Armed with his Marlin .30-30 and a scope, Jeremy was to the right at the edge of the treeline, about 130 yards from the feeder where the hogs normally gather after sunset. I was to the left and closer, but only by about 20 yards, standing behind a small, stumpy mesquite tree armed with my Mossberg 590 shotgun in 12 ga. stoked with one slug followed by 000 buck.
While we walked to the favorite hunting site we saw one little cottontail in the road. It waited til we got within 10 yards before he hopped away; even then, he just went 10 more yards down the trail. As we continued, he finally decided to move on out of the area. We did a quick survey of the area around the feeder and saw no activity, so we waited. And waited.
The coyotes sang to us twice, once about 20 minutes after sunset and again about 20 minutes later. A few dogs belatedly joined in, but they were an octave lower and in the wrong key. The dissonance was disquieting. Somebody a couple miles away was moving around in a 4 wheeler. The darkness grew too thick, the full moon had not risen yet and the light layer of clouds shielded enough of the stars so that Jeremy could no longer see through his scope. We headed back to camp.
Arriving an hour before sunset we had had plenty of time to set up our two tents and bedrolls. The landowner has one particular area with a picnic pavillion that he allows us to camp on. After pitching our tents we set up the Coleman stove and got out the coffee pot for the next morning, then we headed out on our futile hunt. When we got back to camp I began to get ready for bed as 9:30 was late enough for me after rising at 0330 that morning to head to work. Jeremy is used to the late hours as he works second shift so he was going to wait for friend Mark who was due in at 10pm.
I was not quite asleep when I heard Mark’s truck pull up. He went to his camping spot and then in about an hur he and Jeremy went back out to spotlight some pigs. I went to sleep and slept OK, but never heard any gun shots. About 1am they returned, again not seeing any hogs at all (I learned the next morning).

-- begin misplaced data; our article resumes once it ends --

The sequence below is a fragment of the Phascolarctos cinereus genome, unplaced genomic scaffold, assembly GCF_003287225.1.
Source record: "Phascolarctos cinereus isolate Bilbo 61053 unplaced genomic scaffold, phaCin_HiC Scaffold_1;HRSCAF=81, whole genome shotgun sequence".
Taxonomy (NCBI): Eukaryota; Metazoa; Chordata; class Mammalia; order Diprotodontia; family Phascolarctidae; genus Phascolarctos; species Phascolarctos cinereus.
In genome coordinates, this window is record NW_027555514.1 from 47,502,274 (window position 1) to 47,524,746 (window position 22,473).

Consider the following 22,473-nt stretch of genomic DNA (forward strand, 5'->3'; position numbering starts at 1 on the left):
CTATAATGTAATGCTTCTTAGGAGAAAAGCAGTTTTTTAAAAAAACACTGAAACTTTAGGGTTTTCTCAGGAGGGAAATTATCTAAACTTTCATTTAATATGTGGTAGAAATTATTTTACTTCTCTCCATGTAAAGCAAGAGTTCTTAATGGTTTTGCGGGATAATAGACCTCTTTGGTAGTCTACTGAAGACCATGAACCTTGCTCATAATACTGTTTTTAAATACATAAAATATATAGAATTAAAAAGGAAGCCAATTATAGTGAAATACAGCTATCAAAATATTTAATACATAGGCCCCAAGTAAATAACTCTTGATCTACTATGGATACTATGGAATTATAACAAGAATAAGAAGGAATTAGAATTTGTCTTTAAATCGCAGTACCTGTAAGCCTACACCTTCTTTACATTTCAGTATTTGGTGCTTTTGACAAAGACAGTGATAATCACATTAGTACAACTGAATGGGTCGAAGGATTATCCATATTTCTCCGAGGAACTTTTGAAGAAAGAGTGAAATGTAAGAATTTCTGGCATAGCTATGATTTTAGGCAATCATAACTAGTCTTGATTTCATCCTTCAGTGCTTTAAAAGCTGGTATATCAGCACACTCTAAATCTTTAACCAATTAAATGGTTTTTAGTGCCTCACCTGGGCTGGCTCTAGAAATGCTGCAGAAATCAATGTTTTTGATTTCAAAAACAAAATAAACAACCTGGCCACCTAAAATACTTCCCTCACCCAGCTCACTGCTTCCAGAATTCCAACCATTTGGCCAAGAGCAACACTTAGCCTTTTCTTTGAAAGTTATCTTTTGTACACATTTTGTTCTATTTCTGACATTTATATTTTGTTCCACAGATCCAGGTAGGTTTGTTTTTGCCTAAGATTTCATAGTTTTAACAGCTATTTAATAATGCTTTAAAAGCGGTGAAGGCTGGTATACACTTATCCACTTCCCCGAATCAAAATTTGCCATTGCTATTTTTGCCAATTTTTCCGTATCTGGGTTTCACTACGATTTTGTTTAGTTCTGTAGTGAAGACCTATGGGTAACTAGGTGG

While hunting the previous evening, along with the howling coyotes, we heard the alert call of the whip-poor-will. All night long, whenever I briefly awakened, I heard the song of the whip-por-will in the distance. Thankfully it was in the distance. Once, when I was a child and camping in Colorado, we had a whip-poor-will very close to us. Not much sleep for us that night, they are loud! But I find the call of the whip-poor-will to be very comforting at night. It is a unique sound that speaks of the dark beauty of the night time woods and wilderness. You do not hear these birds in the city. They are all wild and solitary. When I hear the whip-poor-will I know that man has not encroached too far, yet. The wilderness remains. I can think of the first man, Adam, and his bride, sleeping under the stars in that Garden of God long ago, falling asleep to the cry of the whip-poor-will.
I awoke about 0400 and dozed intermittently for a while. At some time well before dawn the turkeys began gobbling from their roosts in the trees around us. Gobbles arose from the NE, the East, and SE; we were half way surrounded by turkeys. It is an amazing thing to listen to and watch turkeys. Though not really a “cute” bird, Ben Franklin wanted to make the Turkey the national bird. Thankfully that effort failed, else the environmentalists would likely ban their hunting. But turkeys are the premier game bird in North America. Old Toms are notoriously wiley and difficult to call in. The first European settlers and explorers of North America reported some of the turkeys weighing in excess of 60 lbs. I remember my father bagging a wild turkey for Thanksgiving once when I was a small child. I have watched a group of Toms engaging in one-on-one combat in a small clearing in the woods once.
I tried to get Jeremy up so we could go hunt turkey before dawn, but he was too tired, having not gotten to bed til after 1am from his night pig hunt. I could have gone by myself but chose instead to stay in camp and just listen to these regal birds gobble incessantly til well after sunrise.